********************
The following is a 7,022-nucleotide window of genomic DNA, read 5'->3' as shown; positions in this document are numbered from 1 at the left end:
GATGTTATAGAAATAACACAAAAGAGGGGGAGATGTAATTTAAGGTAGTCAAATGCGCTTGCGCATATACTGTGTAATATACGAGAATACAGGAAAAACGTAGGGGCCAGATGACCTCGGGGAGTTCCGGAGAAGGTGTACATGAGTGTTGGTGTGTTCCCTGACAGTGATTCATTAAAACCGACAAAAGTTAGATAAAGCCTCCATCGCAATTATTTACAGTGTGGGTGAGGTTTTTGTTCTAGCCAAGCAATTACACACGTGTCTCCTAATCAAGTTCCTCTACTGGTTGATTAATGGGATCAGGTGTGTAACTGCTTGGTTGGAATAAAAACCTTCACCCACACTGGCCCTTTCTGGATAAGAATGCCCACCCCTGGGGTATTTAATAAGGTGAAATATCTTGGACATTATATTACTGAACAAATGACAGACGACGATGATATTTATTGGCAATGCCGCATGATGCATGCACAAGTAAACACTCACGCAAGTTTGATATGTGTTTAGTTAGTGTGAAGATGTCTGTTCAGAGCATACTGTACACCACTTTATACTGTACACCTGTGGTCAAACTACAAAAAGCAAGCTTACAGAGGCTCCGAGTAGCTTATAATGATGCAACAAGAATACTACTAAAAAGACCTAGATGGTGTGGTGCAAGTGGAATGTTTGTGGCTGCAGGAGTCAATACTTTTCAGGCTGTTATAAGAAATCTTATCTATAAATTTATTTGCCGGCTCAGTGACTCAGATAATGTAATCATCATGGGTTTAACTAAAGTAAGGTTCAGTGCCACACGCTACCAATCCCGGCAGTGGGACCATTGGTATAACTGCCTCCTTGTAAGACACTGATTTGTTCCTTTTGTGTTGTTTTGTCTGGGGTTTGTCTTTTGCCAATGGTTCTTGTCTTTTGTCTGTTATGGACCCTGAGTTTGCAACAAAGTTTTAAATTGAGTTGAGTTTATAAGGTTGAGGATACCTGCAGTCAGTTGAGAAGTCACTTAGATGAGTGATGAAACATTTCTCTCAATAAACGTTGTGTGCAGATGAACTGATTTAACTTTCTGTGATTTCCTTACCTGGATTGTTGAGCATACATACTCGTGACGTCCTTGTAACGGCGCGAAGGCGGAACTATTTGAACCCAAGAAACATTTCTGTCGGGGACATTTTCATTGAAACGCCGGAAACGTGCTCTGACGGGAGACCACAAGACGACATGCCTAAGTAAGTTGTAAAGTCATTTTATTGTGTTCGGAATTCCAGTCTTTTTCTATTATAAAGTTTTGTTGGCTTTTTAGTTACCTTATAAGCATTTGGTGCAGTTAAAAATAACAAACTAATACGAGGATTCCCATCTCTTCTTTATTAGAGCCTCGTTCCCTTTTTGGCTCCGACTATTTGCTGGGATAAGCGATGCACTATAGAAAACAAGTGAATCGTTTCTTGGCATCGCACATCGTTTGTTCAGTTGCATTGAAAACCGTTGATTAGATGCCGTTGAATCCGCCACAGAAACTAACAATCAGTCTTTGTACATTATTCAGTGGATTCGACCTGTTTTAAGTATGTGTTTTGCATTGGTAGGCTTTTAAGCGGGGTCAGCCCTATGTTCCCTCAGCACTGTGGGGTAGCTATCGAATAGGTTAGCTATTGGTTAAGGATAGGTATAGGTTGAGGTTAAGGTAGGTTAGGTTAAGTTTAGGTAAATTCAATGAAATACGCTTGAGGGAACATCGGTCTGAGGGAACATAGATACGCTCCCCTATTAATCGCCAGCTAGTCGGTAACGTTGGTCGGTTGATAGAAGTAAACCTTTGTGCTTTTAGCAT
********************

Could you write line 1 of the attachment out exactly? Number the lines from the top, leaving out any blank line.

The following is a 7,022-nucleotide window of genomic DNA, read 5'->3' as shown; positions in this document are numbered from 1 at the left end: